William Wall’s latest novel tells the story of two sisters, Grace and Jeannie, who are subjected to some unconventional parenting. At the behest of their father, a successful nature writer, they and their mother live a throwback neo-agrarian existence on an island off the west coast of Ireland. He is often away on book tours and the girls, who do not attend school, are socially isolated – “information comes to us as a kind of pleasant static from another country” – and practically feral. Like many a child of Sixties hippies, Grace wonders if her eccentric upbringing has damaged her: “We should have been happy, secure, loving people but we were not.”
The story revolves around two events: the death of their younger sister, Em, who falls from the island’s watchtower, and a tangled sexual intrigue which is breezily summarised by Grace at the start of the novel: “Richard Wood was a poet and my father’s friend, but he was of course also my mother’s and my sister Jeannie’s lover.”
The narrative perspective alternates between Grace and Jeannie, following them both into adulthood. Jeannie resents her father and considers his metier a faddish fraud: “The reality was a few lines of salt-blanched kale. The reality was trying to rot seaweed for fertiliser and having to live with the sour fish smells. Agriculture practised at the most desultory level.”
She moves to East London and becomes a geologist, her interest in rocks and fossils an apt cipher for her meditations on narrative and memory – “The slow deposition of meaning that is a life lived, a tale told.” Grace, who has always been closer to her father, becomes a psychologist and marries a man named Bill who reminds her of him. The marriage is an unhappy one, and when they are on the rocks Bill taunts her by saying: “You knew I’d be like him.” The story’s denouement features a dramatic showdown that calls to mind Thomas Vinterberg’s classic film, Festen (1998), in which a powerful patriarch is confronted by the long-repressed grievances of his adult children.
Suffused with psychology
Grace’s Day pays a backhanded compliment to the various intellectual traditions it draws upon. Grace’s self-effacing disparagement of “All that Freudian shit” is only semi-ironic; her references to Electra and Oedipus are invariably qualified with an acknowledgement of their cliché status, a scepticism echoed in Jeannie’s remark that she finds psychology “tiresome, a kind of literary criticism of dreams and chance utterances masquerading as science”. And yet the entire novel is suffused with the stuff.
In a similar vein, Jeannie is withering about her father’s nature writing – “I often think his idea of nature is really a wild patch in someone’s back garden” – but the narrators’ internal monologues are punctuated with naturalistic vignettes and travelogue-style descriptive set-pieces. Here is Grace recalling a stolen afternoon on a boat with Richard Wood: “The mountain sheep knew the way, those that came to the island. The seabirds and the cliffs knew. The seals, the dolphins, the fin whales. Their sinuous bodies found the seaway without pain.” Wall’s descriptions of early-1970s Dalston poignantly evoke the homesickness and poverty of Hackney’s Irish diaspora, amid the “rag-tag roofs of east London, its merry gables and hips and saws and scallions and mansards and pavilions”.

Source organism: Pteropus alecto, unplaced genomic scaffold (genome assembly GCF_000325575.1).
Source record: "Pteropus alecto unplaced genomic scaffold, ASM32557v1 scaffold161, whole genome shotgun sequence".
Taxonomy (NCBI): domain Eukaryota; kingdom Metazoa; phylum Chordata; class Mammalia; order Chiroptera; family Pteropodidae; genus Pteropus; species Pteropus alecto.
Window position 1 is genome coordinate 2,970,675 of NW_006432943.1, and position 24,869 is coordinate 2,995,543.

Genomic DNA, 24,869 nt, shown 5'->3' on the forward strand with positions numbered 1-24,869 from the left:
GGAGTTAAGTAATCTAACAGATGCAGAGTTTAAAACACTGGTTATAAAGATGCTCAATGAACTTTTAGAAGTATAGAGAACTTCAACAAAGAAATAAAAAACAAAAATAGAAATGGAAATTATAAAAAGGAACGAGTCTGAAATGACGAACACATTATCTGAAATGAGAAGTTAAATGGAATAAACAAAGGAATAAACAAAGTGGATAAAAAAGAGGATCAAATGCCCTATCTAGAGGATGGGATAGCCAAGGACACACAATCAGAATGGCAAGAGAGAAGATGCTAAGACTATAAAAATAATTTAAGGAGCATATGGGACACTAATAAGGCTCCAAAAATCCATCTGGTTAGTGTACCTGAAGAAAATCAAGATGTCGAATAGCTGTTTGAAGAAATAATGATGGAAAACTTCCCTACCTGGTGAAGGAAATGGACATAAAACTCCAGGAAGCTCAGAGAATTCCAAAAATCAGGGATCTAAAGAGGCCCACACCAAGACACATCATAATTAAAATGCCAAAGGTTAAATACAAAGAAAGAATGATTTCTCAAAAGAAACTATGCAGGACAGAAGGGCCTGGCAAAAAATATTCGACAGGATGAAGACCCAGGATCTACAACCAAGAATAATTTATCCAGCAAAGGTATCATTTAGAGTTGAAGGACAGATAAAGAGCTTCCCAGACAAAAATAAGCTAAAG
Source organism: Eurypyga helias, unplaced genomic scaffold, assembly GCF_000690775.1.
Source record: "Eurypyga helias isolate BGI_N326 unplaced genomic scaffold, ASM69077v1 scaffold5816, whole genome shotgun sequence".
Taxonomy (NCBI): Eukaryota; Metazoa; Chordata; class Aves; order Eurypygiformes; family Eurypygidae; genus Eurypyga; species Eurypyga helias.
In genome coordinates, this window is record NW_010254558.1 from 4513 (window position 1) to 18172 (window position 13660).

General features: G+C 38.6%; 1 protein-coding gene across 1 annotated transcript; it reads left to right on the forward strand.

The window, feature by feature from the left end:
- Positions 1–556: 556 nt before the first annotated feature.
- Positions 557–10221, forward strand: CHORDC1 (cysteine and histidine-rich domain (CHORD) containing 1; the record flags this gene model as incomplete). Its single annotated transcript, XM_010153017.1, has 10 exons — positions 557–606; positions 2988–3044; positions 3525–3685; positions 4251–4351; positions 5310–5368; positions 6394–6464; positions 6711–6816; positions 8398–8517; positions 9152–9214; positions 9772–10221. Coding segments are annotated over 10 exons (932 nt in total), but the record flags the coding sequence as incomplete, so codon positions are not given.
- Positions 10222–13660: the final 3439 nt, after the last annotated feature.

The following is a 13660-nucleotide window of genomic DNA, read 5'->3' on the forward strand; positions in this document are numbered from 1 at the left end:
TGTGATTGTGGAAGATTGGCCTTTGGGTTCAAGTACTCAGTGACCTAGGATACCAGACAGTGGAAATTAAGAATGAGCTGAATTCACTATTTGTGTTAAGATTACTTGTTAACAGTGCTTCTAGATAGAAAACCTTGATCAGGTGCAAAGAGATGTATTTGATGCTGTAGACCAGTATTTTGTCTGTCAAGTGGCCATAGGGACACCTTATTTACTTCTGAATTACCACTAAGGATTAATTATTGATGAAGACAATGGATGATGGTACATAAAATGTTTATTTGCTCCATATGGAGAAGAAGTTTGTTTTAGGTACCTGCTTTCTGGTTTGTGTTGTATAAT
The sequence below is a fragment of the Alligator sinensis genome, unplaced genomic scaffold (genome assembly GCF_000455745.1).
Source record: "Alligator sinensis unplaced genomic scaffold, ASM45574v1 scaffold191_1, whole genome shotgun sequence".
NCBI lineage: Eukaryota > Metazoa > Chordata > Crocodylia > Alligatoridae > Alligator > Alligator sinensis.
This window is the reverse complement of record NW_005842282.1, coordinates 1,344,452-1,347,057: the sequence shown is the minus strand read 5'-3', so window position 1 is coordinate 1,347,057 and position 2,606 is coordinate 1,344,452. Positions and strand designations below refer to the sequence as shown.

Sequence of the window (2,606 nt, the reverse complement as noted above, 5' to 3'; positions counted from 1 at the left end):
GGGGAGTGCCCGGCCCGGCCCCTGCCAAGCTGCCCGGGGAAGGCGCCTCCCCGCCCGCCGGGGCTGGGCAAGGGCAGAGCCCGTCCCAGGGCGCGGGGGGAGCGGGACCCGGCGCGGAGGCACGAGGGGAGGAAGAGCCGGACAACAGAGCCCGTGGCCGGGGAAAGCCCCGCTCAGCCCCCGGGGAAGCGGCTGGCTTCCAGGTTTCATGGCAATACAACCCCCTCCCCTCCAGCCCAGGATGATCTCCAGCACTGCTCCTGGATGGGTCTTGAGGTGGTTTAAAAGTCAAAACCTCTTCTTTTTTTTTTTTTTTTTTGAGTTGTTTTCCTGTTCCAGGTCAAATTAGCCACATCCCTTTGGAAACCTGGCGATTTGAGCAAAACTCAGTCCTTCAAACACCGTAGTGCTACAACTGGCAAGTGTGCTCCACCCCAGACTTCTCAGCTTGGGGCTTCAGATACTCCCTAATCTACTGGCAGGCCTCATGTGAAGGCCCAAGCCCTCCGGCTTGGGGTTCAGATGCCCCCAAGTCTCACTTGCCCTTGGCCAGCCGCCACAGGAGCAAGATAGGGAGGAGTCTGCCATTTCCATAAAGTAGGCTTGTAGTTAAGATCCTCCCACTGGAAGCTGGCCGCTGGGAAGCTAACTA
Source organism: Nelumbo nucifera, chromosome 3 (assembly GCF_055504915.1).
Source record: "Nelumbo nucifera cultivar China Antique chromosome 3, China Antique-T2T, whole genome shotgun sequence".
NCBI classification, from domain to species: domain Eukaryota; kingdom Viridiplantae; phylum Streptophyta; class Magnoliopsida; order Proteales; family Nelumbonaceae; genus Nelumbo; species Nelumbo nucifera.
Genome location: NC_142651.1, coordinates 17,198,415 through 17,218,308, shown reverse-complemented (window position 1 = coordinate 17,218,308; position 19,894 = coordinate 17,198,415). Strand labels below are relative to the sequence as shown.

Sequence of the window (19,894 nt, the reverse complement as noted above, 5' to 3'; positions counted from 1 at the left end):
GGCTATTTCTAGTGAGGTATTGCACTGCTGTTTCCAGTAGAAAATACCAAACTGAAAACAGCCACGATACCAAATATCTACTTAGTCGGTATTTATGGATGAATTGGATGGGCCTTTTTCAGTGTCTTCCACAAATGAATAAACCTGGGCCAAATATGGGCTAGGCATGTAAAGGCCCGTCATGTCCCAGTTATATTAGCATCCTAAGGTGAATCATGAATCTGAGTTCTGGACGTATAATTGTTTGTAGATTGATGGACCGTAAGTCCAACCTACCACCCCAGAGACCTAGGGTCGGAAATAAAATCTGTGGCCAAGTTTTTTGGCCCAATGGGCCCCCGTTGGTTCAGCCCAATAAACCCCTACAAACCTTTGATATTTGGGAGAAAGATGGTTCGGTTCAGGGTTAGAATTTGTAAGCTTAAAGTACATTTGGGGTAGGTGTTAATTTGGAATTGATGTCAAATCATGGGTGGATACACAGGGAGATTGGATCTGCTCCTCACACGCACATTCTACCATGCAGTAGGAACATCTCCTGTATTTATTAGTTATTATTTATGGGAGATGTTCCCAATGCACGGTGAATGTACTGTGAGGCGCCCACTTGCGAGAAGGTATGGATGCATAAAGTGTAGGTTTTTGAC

Perhaps the author is trying to have his cake and eat it; alternatively, by deploying well-worn tropes whilst ventriloquially highlighting their tiredness, he is making a subtle point about the limitations of certain motifs and interpretive frameworks that are particularly prevalent in contemporary literature. At any rate, writing and writers do not come out well in these pages. The charismatic Richard Wood is every inch the portrait of self-absorbed literary egotism. Grace wryly observes that he is “quite well-known for a poet,” and he says pretentious things such as: “What I love is the imperfections, perfection is a dangerous myth, what we need to love is our immanence not our possibilities.”
Grace’s Day, which is William Wall’s fifth novel – he has also previously published three volumes of poetry and three short story collections – exudes the weary cynicism of a man who has been around the literary block. It is fascinating to encounter a novel that feels, for all the elegance and poise of its prose, so wallowingly unhappy in itself; comprising, as it were, its own lukewarm review.